Rabbi Simmons deftly anticipates this by saying that the Messiah will fulfil the prophecies outright; in the Bible no concept of a second coming exists. He is quite right that the Tanakh (the Jewish Old Testament) does not explicitly speak of two comings of the Messiah. What it does do, however, is give two very distinct portraits, one of which Rabbi Simmons has entirely omitted. Yes, there are the prophecies of Gods victorious anointed king who would come and bring world peace and universal knowledge of God as the waters cover the sea (Isaiah 11:9). But the other side of the coin is the Messiah as the suffering servant, the child born in the little town of Bethlehem (Micah 5:2), the humble preacher of good news (Isaiah 61:1,2) and most significantly the one who would be pierced for our transgressions and crushed for our iniquities (Isaiah 53:5). Jewish and non-Jewish people have a big problem with conflict. We do fight one another. Sometimes we even have world wars. It will be wonderful when the Messiah comes and brings world peace, when swords are beaten into ploughshares (Isaiah 2:4). But there is a bigger conflict that needs resolving: our big fight with God. Our vertical, spiritual fight. This is called sin, and it is buried deep within us. The Messiah building the third temple or bringing Jewish people back to Israel, or creating world peace, or bringing knowledge of YHWH these are all external things. The heart of the problem is the problem of the heart. In Marks gospel, Jesus says to a paralysed man, Son, your sins are forgiven (Mark 2:5). The religious leaders are horrified: only God can forgive sins, they say. Then, to prove his power over sin, Jesus says to the man, Take up your mat and walk. The man springs up and away you cant see him for dust! You see, the Messiah deals with the bigger, internal, vertical, spiritual problem first. First, he suffers on behalf of Israel (and the rest of us who trust in Israels Messiah), taking Gods righteous anger against our sins. What a loving thing to do! To take the heaviest burden from my shoulders and yours, and lay it upon himself. Then, one day, Jesus has promised to come back and deal with the smaller, external, horizontal, social problem of world peace. Occupy, he says to his followers, till I come (Luke 19:13). Build my kingdom on earth, and build it through loving one another as I have loved you. Love your neighbours. Love your enemies. Bring my good news to the ends of the earth, and teach everyone to repent and receive new life before I come in judgment, he says. A very interesting thing happened when Jesus read one of the prophecies concerning himself out loud. He stopped halfway through a verse. He read that he had come to proclaim the year of the LORDs favour (Luke 4:19), and then he rolled up the scroll. This was Jesus way of showing that the Messiahs coming was twofold. First, he came in mercy and forgiveness. He came to live, to love, to die for us. He came to make peace between us and God. We are living in that year now, that year of the LORDs favour. Thank God he stopped reading halfway through the verse and left part two until sometime in the future. Because this is what the rest of the verse says:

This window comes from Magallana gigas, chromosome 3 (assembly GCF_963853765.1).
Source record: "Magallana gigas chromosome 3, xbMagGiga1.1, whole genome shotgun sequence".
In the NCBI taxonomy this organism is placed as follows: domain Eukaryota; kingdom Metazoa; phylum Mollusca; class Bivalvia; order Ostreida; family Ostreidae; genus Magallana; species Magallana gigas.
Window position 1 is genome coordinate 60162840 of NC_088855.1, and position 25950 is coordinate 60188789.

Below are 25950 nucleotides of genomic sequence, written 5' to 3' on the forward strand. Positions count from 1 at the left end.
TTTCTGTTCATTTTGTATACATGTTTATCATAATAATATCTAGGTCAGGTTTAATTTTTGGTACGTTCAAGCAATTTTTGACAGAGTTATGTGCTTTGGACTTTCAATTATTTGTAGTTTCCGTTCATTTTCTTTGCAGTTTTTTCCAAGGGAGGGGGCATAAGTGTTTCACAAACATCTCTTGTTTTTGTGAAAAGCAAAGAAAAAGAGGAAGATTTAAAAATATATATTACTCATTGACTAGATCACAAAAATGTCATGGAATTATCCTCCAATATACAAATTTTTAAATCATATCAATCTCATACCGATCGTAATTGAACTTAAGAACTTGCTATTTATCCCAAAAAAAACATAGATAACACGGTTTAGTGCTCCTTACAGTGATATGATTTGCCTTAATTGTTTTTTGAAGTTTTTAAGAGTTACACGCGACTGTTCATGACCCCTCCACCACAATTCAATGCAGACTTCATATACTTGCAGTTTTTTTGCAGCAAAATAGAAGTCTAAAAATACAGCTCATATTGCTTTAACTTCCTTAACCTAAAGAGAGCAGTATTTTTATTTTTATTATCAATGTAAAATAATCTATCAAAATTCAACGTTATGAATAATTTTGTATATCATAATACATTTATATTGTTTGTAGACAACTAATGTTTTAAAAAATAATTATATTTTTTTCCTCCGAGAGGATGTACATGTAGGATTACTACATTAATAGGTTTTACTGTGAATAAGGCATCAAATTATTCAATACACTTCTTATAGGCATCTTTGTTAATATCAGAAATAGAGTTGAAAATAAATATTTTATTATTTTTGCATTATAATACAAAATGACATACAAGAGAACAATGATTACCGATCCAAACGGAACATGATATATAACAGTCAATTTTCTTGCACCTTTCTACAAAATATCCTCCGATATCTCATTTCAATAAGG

and the day of vengeance of our God (Isaiah 61:2). If the Messiah had completed all his mission the first time he had come, then he would have to obliterated every Jew and non-Jew on the earth, because (as the Jewish Scriptures teach), All of us have become like one who is unclean, and all our righteous acts are like filthy rags; we all shrivel up like a leaf, and like the wind our sins sweep us away (Isaiah 64:6). The wind of Gods wrath against sin executed through his anointed Messiah would have swept us all away like leaves. Only one man would be left standing, and that would have been the Messiah himself. But what actually happened was that the one man who should have stood in righteousness, fell instead, experiencing a criminals death, so that we could stand in faith on the day that he comes again. So that we could all withstand the fiery winds of Gods judgment against sin. Because he had paid the price in full himself. What a wonderful Messiah Jesus is. He has promised to complete the job. He will bring world peace and every knee will bow to the true God of Israel, YHWH. But this will be a great and dreadful day (Joel 2:31), and I for one am thankful that the Messiah is patiently waiting in heaven for the right time to return. And the Bible tells us why: The Lord is not slow in keeping his promise, as some understand slowness. He is patient with you, not wanting anyone to perish, but everyone to come to repentance. As soon as the Messiah returns, the offer of salvation will expire. The door to the ark will be closed. The angel of death will unsheathe his sword. The books will be opened. It will be too late for any repentance. Thats why Im so thankful the Messiahs coming was twofold: the first time to save; the second time to judge. In between: this precious time for all of us to get right with our great God. Jesus has already fulfilled dozens of Messianic prophecies regarding the suffering servant which can be seen here (including being born of a virgin in Bethlehem, being betrayed by a friend, being pierced in his hands and feet and buried with the rich). When he returns, he will fulfil all the other Messianic prophecies regarding Gods victorious king. Jewish or non-Jewish friend, get to know him before he does.